As a reminder, each file is broken up into one or more segments of 64 MB each. Each segment is (using Reed Solomon) divided into 80 pieces, of which any 29 can be used to reconstitute the segment. Each part of the 80 pieces is located on a different storage node in the network. A segment would be lost if the number of available pieces dropped below 29. However, long before that point, we would initiate a repair process by reconstituting all 80 pieces.  In theory, we should never lose a file, since nodes have low correlation risk, operating on different hardware, different power supplies, different networks, with different operators, etc.  

As you can see from the graph below, we constantly measure the number of pieces available for segments in our network. We report the median number of pieces for each segment, the distribution of pieces, and the segment with the lowest number of pieces. This means the “least healthy” segment has never dipped below 57 pieces, and the median is holding steady at around 75. As is the case with many of our metrics, durability should only improve as we add more nodes to the network and a broader distribution of nodes.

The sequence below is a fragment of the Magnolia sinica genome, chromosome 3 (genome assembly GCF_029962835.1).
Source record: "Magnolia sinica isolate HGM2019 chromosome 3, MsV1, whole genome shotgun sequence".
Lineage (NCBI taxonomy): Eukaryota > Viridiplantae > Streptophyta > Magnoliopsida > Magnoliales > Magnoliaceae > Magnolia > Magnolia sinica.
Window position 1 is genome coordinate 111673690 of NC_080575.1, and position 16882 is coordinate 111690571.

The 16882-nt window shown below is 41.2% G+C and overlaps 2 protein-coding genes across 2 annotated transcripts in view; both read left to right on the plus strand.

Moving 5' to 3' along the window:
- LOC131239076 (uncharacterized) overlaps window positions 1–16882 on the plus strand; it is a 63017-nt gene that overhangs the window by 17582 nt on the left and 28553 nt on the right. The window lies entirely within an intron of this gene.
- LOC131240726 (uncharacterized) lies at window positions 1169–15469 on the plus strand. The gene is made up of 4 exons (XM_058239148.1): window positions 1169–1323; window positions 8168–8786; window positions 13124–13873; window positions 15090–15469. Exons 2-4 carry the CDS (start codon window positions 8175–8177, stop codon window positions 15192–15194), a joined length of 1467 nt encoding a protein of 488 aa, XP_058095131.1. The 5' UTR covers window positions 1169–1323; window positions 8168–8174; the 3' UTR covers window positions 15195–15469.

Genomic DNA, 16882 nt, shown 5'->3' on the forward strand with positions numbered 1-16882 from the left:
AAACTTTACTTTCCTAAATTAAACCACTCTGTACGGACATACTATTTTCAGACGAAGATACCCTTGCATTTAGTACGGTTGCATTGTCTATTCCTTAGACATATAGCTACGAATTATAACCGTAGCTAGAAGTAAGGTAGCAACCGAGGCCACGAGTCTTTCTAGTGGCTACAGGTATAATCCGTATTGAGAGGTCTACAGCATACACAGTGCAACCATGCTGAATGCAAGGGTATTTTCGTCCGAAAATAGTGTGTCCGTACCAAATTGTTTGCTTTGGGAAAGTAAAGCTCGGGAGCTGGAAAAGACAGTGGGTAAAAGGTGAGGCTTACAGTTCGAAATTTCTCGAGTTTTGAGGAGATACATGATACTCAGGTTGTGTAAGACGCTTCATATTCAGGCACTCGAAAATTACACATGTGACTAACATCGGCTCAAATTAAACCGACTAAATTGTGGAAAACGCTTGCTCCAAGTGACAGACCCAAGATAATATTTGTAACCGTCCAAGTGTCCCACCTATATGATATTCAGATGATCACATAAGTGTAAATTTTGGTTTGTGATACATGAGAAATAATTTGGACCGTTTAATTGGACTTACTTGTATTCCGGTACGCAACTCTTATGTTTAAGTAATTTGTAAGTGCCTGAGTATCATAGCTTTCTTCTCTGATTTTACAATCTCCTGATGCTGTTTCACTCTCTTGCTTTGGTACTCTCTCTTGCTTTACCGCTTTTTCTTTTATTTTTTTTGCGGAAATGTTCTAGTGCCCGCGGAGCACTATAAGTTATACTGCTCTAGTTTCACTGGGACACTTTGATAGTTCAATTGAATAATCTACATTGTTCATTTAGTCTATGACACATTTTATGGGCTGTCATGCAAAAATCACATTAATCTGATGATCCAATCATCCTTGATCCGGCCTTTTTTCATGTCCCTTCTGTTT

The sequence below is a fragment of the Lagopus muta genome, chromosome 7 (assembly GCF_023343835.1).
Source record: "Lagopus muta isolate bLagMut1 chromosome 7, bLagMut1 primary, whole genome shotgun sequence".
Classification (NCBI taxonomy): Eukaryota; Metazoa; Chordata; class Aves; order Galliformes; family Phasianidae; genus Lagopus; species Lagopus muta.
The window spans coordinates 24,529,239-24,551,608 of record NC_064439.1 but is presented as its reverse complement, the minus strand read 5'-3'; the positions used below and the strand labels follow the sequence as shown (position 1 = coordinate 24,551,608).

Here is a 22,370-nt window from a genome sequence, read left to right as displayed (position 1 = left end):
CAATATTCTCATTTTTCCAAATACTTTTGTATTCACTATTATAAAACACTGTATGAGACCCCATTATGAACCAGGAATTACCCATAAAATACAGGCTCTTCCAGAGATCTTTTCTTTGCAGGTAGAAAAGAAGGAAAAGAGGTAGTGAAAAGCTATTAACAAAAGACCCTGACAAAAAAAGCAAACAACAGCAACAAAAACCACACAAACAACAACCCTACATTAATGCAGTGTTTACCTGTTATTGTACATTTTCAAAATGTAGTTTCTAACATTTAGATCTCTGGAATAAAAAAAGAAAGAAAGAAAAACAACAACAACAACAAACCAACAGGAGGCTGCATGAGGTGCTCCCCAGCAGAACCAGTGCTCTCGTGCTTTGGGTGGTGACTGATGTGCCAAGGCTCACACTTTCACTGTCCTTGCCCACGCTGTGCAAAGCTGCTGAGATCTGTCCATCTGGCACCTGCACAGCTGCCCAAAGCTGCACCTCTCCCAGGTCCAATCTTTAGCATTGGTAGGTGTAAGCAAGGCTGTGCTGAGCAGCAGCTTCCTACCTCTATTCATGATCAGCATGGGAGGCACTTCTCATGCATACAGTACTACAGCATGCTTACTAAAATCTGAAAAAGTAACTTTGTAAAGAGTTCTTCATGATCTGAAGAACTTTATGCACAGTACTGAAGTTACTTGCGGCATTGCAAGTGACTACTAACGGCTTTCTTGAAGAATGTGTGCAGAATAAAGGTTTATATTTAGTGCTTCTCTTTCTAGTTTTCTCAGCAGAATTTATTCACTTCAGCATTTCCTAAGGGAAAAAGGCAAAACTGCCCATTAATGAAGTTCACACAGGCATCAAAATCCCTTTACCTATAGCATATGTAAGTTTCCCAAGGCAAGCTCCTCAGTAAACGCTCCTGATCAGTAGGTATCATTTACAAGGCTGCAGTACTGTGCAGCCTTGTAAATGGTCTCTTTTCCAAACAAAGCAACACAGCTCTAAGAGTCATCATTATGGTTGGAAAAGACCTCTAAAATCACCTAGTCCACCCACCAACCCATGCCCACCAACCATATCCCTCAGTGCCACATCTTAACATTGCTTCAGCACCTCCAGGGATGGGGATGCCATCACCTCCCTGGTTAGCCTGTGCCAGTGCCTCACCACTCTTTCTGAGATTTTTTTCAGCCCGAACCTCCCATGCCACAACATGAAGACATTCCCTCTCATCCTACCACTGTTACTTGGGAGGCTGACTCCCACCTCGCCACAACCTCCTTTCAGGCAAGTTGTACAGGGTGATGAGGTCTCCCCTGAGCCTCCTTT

Figure 2: Segment Health Chart (Segments must have a minimum of 29 pieces to be reconstituted).

Figure 2: Segment Health Chart (Segments must have a minimum of 29 pieces to be reconstituted).

Service Availability

Service availability measures the availability of Satellites. We’re currently at 99.95% availability on production Satellites (meaning the service as a whole should only be unavailable for four minutes in any given month). Our production goal is 99.995% (i.e., the service should only be unavailable for two minutes in any given month, or about four seconds per day).

Segment Retrievability

This measures how many attempts to download a segment per day are successful. We test a randomly selected segment every minute, and (so far) are seeing success rates of above 99.93% (i.e. less than one attempt out of one thousand isn’t successful on the first attempt). This doesn’t mean the file is gone (durability is 100%); it just means a second attempt is necessary. Generally, this is because the Satellite isn’t available or fewer than 30 nodes are available to serve pieces (either because they are temporarily offline or because they’re at max capacity). While we’re at our production goal, we’re trying to take this number even higher to ensure retrievability for very large files that are composed of multiple segments. Retrievability should also improve as we add more nodes to the network.